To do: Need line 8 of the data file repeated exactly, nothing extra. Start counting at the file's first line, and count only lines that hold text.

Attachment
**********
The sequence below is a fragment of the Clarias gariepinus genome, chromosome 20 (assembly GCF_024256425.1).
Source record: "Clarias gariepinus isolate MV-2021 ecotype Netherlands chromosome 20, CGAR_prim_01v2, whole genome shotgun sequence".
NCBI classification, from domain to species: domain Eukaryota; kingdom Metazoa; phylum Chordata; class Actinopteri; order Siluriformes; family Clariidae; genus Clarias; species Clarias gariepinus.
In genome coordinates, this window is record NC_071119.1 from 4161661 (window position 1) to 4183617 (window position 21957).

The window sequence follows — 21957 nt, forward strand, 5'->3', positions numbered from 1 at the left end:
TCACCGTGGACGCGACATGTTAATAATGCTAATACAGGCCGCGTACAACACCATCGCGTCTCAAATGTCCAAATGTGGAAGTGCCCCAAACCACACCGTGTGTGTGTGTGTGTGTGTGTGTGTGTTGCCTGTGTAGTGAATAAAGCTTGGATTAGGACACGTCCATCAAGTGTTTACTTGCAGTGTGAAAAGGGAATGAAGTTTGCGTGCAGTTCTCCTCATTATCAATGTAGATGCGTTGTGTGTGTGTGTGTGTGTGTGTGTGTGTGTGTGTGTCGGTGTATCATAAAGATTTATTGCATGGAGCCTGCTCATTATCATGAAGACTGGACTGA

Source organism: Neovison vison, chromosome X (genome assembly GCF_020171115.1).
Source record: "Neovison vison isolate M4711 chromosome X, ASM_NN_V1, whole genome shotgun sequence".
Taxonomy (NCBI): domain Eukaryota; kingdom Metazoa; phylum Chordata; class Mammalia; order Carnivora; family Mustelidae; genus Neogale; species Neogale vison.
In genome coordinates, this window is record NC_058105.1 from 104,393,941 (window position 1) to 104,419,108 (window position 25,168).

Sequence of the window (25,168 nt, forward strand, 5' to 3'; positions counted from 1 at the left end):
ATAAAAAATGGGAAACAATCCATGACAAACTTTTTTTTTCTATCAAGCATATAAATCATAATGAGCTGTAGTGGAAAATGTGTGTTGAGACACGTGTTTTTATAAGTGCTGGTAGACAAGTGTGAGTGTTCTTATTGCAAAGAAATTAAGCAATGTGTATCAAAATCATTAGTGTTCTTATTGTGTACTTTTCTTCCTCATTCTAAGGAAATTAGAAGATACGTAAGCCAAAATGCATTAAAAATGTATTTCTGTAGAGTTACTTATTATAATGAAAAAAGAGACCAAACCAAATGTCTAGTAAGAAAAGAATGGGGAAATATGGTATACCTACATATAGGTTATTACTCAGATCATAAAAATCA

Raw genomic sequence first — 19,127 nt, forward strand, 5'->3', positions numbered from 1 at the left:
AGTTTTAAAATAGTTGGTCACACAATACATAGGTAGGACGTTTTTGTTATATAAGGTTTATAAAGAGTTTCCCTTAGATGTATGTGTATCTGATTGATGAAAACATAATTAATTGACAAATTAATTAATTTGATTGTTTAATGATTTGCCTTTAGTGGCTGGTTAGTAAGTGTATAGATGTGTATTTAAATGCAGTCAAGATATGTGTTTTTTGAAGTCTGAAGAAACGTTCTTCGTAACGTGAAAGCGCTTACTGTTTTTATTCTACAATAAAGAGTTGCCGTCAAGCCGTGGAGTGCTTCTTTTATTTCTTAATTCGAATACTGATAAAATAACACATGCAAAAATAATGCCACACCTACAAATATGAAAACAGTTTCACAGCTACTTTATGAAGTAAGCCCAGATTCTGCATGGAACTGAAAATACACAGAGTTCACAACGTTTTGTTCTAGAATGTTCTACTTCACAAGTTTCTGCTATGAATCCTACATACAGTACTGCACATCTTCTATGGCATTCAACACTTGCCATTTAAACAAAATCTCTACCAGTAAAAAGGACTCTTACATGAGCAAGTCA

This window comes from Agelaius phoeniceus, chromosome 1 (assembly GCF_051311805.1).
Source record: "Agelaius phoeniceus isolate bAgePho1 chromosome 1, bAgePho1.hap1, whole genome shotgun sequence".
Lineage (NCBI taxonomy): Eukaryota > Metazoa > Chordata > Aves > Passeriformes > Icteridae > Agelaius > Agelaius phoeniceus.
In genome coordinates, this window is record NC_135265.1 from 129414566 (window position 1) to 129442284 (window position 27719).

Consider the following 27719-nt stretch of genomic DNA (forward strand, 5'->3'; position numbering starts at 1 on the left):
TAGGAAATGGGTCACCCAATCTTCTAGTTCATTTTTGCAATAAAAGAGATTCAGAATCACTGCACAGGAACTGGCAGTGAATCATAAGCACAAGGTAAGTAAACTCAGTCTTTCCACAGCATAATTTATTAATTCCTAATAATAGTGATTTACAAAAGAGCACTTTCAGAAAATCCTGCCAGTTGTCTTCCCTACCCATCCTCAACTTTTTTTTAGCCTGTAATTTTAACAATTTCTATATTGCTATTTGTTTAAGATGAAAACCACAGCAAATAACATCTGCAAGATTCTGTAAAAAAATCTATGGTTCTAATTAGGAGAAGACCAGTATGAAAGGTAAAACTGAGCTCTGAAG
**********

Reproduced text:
Source record: "Neovison vison isolate M4711 chromosome X, ASM_NN_V1, whole genome shotgun sequence".